News Budgets, Cotton Checkoff Highlight Legislative Session

Budgets, Cotton Checkoff Highlight Legislative Session

Budgets, Cotton Checkoff Highlight Legislative Session
May 8, 2014 |

Increased funding for the Career Tech Initiative and state climatologist office, along with a cotton checkoff constitutional amendment, were among highlights of the 2014 regular legislative session for the Alabama Farmers Federation.

The Education Trust Fund budget provides a $1 million increase over FY2014 funding for the Career Tech Initiative, a program that provides job skills training to high school students. It also adds $600,000 for the state climatologist office while funding rural health programs and Auburn University’s poultry technology center.

“This budget is proof our legislators understand the importance of investing in agricultural education and research,” said Alabama Farmers Federation Governmental and Agricultural Programs Department Director Brian Hardin. Funding for Federation priorities was preserved in the General Fund budget, including $90,674 for the Agricultural Water Enhancement Program; $380,000 to offset Concentrated Animal Feeding Operation (CAFO) registration fees; and $1 million for the State Water Assessment Program.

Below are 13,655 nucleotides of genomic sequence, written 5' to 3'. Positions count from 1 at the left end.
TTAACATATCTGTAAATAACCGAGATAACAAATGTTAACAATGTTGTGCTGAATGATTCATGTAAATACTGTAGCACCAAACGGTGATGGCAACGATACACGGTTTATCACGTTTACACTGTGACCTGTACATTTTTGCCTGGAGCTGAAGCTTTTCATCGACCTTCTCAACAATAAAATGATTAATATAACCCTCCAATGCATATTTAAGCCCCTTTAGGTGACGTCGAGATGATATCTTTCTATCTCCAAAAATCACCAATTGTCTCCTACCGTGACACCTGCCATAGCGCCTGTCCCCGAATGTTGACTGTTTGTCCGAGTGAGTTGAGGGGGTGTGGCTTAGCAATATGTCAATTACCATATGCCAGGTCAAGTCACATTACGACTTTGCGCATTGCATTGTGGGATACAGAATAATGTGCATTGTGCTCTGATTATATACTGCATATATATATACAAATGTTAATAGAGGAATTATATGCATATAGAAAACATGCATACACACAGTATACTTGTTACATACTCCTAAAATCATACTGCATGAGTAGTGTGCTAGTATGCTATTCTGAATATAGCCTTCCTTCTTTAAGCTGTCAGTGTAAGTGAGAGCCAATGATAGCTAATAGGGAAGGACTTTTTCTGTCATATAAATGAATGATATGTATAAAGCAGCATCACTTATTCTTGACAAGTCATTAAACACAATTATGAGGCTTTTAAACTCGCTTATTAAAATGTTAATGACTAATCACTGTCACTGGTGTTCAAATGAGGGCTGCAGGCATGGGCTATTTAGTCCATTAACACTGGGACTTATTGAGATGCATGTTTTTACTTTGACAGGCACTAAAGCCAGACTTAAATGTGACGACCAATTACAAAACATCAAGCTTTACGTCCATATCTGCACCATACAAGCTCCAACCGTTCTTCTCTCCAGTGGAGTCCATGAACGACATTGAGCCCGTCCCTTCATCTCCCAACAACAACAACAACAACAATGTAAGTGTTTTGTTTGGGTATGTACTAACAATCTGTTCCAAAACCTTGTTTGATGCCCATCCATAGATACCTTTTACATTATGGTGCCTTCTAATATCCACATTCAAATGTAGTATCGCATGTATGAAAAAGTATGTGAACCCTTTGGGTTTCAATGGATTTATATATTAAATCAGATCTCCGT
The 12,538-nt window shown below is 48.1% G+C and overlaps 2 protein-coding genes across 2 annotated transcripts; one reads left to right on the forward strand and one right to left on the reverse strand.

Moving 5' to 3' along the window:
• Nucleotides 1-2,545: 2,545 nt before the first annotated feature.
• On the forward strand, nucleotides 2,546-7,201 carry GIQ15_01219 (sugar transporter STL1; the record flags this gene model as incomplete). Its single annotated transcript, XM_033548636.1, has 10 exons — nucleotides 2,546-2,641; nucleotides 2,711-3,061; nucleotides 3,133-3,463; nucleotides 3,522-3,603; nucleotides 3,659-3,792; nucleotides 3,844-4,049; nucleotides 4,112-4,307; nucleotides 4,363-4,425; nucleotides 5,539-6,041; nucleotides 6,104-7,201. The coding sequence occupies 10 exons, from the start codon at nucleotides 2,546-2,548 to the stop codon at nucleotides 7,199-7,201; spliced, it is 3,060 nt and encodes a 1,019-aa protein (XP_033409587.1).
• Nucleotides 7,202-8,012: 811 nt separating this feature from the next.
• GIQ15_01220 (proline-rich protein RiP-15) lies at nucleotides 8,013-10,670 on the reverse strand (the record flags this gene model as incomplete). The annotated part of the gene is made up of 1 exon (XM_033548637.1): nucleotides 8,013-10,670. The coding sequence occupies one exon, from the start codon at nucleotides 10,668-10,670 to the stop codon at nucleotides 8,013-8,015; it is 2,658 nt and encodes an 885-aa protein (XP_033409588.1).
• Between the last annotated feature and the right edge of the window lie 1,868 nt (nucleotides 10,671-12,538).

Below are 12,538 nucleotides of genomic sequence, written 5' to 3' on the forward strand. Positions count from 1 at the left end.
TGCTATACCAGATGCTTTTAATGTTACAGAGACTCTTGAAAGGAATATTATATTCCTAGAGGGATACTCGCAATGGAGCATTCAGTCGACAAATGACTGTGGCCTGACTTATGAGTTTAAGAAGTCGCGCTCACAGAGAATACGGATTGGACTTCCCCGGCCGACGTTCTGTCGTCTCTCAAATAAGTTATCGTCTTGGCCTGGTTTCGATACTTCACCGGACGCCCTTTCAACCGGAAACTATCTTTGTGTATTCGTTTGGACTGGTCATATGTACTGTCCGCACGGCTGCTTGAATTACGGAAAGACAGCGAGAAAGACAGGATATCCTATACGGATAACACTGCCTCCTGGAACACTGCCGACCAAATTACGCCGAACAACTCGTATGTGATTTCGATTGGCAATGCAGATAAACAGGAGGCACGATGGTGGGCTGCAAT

Meanwhile, Alabama legislators gave voters a chance to make the cotton checkoff program automatic by approving a constitutional amendment during the July 15 runoff election. “Alabama cotton farmers will have a more stable future if this amendment is adopted,” said Federation Cotton Division Director Carla Hornady. “The state’s cotton farmers provide an annual economic impact of more than $290 million. Voters should support this amendment and tell others to vote ‘yes’ to keep cotton growing strong.”

A bill to remove the limit of F4 farm tags a person can have for heavy trucks passed the House of Representatives early in the session but died in the Senate the final night.

The Legislature passed a bill to permanently establish the governor’s Drought Assessment Planning Team, but a measure to make the Queen Honeybee the state’s official agricultural insect failed to receive a final vote in the Senate. Bills aimed at eliminating the state sales tax on farm equipment and strengthening catfish labeling requirements for restaurants did not come up for a vote in either chamber. Hardin said education and research done on those bills this year could pay dividends in the 2015 session.

For more on the session, visit or see the end-of-session video at

View Related Articles